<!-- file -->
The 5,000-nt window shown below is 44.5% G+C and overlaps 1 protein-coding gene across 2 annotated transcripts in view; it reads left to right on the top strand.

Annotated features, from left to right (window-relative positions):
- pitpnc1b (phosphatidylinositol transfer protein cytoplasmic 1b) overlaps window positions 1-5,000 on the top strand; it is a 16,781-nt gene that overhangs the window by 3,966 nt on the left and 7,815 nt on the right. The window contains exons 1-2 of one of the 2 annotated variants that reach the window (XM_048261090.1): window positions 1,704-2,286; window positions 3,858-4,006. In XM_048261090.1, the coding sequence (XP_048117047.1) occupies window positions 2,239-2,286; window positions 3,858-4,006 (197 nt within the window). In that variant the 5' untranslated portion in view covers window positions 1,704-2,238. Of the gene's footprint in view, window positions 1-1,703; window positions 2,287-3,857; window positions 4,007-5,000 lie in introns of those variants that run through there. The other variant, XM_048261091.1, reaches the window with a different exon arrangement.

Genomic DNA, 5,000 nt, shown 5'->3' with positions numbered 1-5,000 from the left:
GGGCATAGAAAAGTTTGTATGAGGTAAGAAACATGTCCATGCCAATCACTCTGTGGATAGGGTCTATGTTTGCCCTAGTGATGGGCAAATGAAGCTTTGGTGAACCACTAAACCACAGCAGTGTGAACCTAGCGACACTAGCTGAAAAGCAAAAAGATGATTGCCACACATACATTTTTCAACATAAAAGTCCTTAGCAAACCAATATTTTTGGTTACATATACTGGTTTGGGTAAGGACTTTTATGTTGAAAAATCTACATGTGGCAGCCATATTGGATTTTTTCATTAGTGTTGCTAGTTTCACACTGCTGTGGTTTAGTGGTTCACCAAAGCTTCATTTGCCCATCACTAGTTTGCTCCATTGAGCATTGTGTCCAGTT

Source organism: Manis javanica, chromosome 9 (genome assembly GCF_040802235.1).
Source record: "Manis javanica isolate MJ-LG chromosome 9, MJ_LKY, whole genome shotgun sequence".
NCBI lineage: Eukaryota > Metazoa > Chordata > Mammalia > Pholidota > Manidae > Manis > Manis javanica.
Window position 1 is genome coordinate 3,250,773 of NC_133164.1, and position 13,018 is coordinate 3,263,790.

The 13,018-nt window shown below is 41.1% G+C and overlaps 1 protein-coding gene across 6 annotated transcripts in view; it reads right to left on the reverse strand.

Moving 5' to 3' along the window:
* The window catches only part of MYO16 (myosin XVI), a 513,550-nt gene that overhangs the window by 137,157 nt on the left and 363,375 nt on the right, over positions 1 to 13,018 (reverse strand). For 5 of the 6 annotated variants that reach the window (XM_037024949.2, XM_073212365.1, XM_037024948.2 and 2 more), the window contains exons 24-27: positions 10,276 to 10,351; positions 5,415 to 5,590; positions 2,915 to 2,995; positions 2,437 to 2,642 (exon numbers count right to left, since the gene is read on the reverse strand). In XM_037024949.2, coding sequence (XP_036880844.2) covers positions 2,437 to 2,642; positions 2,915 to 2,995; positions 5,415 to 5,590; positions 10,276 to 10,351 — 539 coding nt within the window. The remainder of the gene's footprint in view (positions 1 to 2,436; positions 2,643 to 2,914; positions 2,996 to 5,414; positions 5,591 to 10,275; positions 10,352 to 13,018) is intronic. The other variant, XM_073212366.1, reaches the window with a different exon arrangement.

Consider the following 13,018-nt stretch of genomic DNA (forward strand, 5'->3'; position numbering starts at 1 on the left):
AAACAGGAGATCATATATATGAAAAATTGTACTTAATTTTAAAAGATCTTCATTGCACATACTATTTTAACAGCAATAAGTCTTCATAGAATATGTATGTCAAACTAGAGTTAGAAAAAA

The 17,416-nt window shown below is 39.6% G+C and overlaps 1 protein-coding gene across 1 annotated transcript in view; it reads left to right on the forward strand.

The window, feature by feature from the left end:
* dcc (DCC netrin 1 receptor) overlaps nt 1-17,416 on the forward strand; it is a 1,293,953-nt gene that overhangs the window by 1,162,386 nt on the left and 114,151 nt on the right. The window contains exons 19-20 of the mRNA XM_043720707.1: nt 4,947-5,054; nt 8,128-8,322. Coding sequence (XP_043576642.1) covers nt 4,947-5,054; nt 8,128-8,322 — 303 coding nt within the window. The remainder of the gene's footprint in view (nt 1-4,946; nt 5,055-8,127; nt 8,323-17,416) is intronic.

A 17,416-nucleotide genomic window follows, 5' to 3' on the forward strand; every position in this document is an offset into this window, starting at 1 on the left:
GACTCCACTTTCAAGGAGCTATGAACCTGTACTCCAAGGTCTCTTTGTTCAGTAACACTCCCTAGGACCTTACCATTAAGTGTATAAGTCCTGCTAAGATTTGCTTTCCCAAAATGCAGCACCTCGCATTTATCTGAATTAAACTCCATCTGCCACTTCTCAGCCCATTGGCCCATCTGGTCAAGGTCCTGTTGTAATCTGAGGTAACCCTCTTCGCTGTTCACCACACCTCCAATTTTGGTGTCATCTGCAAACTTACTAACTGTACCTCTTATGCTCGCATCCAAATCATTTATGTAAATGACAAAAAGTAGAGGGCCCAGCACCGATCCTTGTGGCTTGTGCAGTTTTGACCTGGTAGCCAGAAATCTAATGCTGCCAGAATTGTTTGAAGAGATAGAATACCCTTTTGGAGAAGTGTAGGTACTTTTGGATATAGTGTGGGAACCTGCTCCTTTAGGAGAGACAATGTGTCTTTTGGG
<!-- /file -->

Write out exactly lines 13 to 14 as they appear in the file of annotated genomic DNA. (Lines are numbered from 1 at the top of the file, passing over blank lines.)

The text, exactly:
Consider the following 13,018-nt stretch of genomic DNA (forward strand, 5'->3'; position numbering starts at 1 on the left):
AAACAGGAGATCATATATATGAAAAATTGTACTTAATTTTAAAAGATCTTCATTGCACATACTATTTTAACAGCAATAAGTCTTCATAGAATATGTATGTCAAACTAGAGTTAGAAAAAA